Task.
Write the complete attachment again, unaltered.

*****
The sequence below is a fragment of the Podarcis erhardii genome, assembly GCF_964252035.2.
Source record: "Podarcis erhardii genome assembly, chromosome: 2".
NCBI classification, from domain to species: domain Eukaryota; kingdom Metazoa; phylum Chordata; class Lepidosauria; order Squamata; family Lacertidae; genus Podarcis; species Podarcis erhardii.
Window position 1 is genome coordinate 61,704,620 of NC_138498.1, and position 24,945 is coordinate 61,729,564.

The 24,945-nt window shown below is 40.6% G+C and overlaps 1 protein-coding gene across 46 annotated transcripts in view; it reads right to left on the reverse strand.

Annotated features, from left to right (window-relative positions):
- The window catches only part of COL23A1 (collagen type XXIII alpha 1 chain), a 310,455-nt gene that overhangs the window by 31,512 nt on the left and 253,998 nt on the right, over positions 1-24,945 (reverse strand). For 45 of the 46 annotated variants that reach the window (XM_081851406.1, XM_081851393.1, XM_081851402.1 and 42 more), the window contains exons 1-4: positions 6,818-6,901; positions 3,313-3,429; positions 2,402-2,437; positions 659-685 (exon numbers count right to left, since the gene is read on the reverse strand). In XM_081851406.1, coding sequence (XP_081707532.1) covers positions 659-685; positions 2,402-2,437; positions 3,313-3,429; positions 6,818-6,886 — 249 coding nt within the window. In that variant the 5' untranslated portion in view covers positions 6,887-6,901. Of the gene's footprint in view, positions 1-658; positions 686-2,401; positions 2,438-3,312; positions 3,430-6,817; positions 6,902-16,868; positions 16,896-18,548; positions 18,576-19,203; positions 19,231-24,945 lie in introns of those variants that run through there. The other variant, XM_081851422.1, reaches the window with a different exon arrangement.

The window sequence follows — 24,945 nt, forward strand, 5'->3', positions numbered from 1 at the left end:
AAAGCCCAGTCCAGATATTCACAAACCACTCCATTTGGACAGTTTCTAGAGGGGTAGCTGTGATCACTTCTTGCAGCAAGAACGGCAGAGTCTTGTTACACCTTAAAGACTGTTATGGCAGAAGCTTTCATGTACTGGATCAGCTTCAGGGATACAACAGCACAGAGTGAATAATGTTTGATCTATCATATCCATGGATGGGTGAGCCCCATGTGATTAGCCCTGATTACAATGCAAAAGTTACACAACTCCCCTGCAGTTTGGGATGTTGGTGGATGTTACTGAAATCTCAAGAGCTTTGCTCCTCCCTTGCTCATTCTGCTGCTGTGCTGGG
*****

The sequence below is a fragment of the Podarcis erhardii genome, assembly GCF_964252035.2.
Source record: "Podarcis erhardii genome assembly, chromosome: 2".
NCBI classification, from domain to species: domain Eukaryota; kingdom Metazoa; phylum Chordata; class Lepidosauria; order Squamata; family Lacertidae; genus Podarcis; species Podarcis erhardii.
Window position 1 is genome coordinate 61,704,620 of NC_138498.1, and position 24,945 is coordinate 61,729,564.

The 24,945-nt window shown below is 40.6% G+C and overlaps 1 protein-coding gene across 46 annotated transcripts in view; it reads right to left on the reverse strand.

Annotated features, from left to right (window-relative positions):
- The window catches only part of COL23A1 (collagen type XXIII alpha 1 chain), a 310,455-nt gene that overhangs the window by 31,512 nt on the left and 253,998 nt on the right, over positions 1-24,945 (reverse strand). For 45 of the 46 annotated variants that reach the window (XM_081851406.1, XM_081851393.1, XM_081851402.1 and 42 more), the window contains exons 1-4: positions 6,818-6,901; positions 3,313-3,429; positions 2,402-2,437; positions 659-685 (exon numbers count right to left, since the gene is read on the reverse strand). In XM_081851406.1, coding sequence (XP_081707532.1) covers positions 659-685; positions 2,402-2,437; positions 3,313-3,429; positions 6,818-6,886 — 249 coding nt within the window. In that variant the 5' untranslated portion in view covers positions 6,887-6,901. Of the gene's footprint in view, positions 1-658; positions 686-2,401; positions 2,438-3,312; positions 3,430-6,817; positions 6,902-16,868; positions 16,896-18,548; positions 18,576-19,203; positions 19,231-24,945 lie in introns of those variants that run through there. The other variant, XM_081851422.1, reaches the window with a different exon arrangement.

The window sequence follows — 24,945 nt, forward strand, 5'->3', positions numbered from 1 at the left end:
AAAGCCCAGTCCAGATATTCACAAACCACTCCATTTGGACAGTTTCTAGAGGGGTAGCTGTGATCACTTCTTGCAGCAAGAACGGCAGAGTCTTGTTACACCTTAAAGACTGTTATGGCAGAAGCTTTCATGTACTGGATCAGCTTCAGGGATACAACAGCACAGAGTGAATAATGTTTGATCTATCATATCCATGGATGGGTGAGCCCCATGTGATTAGCCCTGATTACAATGCAAAAGTTACACAACTCCCCTGCAGTTTGGGATGTTGGTGGATGTTACTGAAATCTCAAGAGCTTTGCTCCTCCCTTGCTCATTCTGCTGCTGTGCTGGG